Bernie Sanders’ public platform on veterans’ issues focuses heavily on his record in the Senate. He offers only five brief bullets points as a plan, including fully funding and expanding the VA and offering improved dental and mental care.
Sanders has been vocal on veterans’ issues since the beginning of his campaign. He has touted his record as the former chairman of the Committee on Veterans’ Affairs, which worked to provide billions in extra funding to boost health care for veterans. On the campaign trail, his wife, Jane, has often told the story of how Sanders decided to run for president when a disabled veteran thanked him for helping him secure benefits.
At the same time, Sanders has been criticized for defending the VA in the midst of the 2014 scandal and initially dismissing its systematic failures. When pressed on the issue in recent interviews, he admitted, “We should have done better.”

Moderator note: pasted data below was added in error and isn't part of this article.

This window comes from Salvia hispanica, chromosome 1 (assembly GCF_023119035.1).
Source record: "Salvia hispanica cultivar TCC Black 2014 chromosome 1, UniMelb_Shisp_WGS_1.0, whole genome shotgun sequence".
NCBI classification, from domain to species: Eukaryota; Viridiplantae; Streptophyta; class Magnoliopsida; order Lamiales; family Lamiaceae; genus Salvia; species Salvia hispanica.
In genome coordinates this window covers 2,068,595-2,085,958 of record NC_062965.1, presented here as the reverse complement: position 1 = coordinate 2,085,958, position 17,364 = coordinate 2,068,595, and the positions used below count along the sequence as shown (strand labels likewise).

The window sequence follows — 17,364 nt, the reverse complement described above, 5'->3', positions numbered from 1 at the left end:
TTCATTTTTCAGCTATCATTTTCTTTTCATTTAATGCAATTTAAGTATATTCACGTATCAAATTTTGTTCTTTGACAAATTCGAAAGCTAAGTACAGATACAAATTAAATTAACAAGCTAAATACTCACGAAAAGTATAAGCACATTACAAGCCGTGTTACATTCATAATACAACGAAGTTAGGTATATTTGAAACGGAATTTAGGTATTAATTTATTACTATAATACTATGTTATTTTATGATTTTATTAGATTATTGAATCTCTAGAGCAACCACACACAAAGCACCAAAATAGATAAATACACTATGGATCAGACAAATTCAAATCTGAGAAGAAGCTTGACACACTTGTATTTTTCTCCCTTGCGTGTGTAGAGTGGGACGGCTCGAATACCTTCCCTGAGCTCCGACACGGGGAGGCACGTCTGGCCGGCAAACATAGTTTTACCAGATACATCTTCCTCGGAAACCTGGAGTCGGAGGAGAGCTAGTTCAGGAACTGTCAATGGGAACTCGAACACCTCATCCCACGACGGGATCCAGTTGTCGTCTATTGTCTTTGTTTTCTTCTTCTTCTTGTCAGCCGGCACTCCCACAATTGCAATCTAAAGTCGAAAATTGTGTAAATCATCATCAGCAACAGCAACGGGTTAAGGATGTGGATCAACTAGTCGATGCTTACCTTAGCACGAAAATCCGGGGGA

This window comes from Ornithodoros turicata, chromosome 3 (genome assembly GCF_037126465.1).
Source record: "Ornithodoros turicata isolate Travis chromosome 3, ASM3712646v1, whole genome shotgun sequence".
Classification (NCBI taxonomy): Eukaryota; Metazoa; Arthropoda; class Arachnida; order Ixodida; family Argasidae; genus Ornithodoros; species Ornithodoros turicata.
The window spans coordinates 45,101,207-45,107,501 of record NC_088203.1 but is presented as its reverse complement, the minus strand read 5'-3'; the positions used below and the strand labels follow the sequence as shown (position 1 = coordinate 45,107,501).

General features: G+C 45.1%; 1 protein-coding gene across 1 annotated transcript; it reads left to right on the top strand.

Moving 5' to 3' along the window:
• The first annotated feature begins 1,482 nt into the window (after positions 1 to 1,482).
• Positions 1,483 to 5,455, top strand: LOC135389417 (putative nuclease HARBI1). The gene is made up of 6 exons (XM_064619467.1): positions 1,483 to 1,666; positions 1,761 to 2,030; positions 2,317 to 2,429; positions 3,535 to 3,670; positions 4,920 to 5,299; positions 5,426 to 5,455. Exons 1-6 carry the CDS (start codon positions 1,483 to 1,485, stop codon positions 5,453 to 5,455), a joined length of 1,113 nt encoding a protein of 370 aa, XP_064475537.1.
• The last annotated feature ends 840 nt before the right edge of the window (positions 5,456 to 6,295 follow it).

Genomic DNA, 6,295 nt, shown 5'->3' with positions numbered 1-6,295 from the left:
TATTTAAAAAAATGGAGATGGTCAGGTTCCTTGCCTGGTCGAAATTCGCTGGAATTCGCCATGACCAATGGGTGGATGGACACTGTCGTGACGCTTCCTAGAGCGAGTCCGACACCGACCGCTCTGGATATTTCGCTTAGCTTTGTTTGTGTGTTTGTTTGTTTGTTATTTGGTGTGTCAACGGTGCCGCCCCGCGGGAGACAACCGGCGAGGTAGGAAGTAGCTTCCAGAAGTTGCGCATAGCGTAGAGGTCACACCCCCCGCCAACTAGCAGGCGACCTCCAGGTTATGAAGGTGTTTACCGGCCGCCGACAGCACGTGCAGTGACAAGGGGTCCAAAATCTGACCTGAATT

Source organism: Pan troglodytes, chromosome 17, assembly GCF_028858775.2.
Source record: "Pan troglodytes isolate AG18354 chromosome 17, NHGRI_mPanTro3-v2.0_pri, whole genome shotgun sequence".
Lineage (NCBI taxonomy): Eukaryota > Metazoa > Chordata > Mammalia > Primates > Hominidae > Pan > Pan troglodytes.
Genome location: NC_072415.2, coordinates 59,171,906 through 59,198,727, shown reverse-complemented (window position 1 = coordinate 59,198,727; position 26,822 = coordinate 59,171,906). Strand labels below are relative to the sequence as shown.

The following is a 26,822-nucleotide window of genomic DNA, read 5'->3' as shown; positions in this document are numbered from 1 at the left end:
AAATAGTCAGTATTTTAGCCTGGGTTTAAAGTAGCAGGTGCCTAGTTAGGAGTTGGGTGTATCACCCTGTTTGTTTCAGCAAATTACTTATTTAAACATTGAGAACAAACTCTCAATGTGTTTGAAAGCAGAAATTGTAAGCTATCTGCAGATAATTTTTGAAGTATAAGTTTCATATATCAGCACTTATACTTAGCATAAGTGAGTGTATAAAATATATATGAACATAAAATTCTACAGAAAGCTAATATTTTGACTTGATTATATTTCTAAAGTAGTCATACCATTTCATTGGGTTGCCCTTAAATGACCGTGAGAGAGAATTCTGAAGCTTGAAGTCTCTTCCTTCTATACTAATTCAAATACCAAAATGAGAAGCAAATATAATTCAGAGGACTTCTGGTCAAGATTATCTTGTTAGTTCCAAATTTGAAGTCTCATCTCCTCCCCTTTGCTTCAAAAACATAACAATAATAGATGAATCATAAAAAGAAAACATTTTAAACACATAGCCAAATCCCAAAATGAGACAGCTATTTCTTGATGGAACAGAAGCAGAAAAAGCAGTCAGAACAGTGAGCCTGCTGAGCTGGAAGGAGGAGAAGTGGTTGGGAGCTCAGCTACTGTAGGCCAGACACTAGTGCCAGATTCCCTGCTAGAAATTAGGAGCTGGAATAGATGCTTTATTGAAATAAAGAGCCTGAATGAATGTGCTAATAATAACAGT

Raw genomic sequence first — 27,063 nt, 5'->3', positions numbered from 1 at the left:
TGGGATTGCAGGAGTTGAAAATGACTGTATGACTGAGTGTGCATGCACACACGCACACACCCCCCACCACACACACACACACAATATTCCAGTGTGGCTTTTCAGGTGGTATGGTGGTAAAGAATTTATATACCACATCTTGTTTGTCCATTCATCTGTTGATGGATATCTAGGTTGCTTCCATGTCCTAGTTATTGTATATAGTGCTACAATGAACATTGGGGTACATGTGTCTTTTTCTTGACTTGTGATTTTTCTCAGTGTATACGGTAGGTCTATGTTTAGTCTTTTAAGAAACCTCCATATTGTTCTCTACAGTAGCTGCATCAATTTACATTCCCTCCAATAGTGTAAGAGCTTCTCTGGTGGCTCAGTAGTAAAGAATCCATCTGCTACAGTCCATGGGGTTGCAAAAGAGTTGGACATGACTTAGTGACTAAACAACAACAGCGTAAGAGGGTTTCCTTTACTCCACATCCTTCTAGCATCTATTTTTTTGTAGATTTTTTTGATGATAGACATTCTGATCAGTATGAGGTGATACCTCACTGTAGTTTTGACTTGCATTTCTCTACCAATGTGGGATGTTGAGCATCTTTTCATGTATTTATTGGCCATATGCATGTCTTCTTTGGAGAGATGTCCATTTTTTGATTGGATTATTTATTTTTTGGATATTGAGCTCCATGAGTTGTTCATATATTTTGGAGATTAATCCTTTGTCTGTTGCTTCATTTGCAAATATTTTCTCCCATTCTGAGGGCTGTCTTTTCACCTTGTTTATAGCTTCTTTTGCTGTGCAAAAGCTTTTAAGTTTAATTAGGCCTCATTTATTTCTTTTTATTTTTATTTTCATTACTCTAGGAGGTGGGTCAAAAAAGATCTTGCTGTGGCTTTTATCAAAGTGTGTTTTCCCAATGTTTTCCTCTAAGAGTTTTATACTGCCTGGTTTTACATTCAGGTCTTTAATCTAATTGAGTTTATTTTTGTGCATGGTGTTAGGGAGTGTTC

Ted Cruz does not have a dedicated plan for veterans’ issues on his public platform but includes three brief bullet points in his defense plan. He calls the management of the VA “unacceptable” and, like his Republican rivals, says he would expand veterans’ health care options.
Ben Carson was criticized by veterans’ groups and the military community last August when he proposed eliminating the department altogether.
“There is a lot of stuff we’re doing that doesn’t make any sense,” he said. “We don’t need a Department of Veterans Affairs. Veterans Affairs should be folded in under the Department of Defense.”
His website contains only a flashcard graphic under the veterans tab, with a short quote promising to restructure the VA and allow veterans their choice of health care provider.
Ohio Gov. John Kasich does not address veterans’ issues on his campaign’s public platform, although he has touched on the topic in debates and speeches.